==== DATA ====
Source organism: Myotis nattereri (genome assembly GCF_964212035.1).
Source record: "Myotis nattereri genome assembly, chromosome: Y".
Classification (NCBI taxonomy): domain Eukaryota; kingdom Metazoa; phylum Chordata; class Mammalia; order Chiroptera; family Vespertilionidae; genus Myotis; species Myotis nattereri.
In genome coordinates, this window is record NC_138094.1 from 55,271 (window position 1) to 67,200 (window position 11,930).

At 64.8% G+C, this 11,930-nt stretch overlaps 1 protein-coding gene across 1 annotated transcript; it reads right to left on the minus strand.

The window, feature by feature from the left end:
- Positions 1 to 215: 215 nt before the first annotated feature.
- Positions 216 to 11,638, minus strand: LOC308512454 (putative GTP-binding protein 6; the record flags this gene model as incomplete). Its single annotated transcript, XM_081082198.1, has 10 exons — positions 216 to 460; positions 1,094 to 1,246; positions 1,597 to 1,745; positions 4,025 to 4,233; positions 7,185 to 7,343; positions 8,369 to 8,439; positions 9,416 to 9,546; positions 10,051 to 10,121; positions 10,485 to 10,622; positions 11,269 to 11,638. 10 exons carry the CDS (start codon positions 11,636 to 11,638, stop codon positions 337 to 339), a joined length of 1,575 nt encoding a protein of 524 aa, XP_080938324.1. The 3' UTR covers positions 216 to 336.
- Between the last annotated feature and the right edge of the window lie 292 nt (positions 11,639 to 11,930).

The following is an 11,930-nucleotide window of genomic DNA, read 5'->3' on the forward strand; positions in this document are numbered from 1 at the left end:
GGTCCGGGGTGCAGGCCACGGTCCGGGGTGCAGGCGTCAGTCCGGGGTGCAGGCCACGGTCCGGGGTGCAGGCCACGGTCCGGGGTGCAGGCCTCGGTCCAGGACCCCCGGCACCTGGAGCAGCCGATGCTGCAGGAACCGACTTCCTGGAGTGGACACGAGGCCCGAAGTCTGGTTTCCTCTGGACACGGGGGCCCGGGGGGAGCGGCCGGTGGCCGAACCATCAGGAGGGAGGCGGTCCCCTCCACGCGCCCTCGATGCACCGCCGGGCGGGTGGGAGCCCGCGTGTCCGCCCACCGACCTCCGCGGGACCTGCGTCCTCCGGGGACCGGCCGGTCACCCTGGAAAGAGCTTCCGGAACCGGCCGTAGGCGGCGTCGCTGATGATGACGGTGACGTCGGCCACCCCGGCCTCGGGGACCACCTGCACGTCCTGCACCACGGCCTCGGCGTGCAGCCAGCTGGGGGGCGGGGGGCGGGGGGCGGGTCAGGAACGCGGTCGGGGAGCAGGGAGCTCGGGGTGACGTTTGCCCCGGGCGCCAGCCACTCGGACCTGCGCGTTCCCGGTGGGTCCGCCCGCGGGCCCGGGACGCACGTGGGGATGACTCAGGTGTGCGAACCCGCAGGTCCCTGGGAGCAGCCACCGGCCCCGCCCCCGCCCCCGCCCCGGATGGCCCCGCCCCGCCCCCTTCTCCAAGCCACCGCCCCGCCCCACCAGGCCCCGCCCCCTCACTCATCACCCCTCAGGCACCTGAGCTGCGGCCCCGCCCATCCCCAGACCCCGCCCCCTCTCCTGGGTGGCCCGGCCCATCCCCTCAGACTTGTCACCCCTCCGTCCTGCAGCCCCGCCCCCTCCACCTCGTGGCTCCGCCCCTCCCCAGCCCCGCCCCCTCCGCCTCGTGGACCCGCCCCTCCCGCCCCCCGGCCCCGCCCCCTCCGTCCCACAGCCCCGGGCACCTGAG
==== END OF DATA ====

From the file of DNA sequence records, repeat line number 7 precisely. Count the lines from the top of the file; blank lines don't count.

- Positions 1 to 215: 215 nt before the first annotated feature.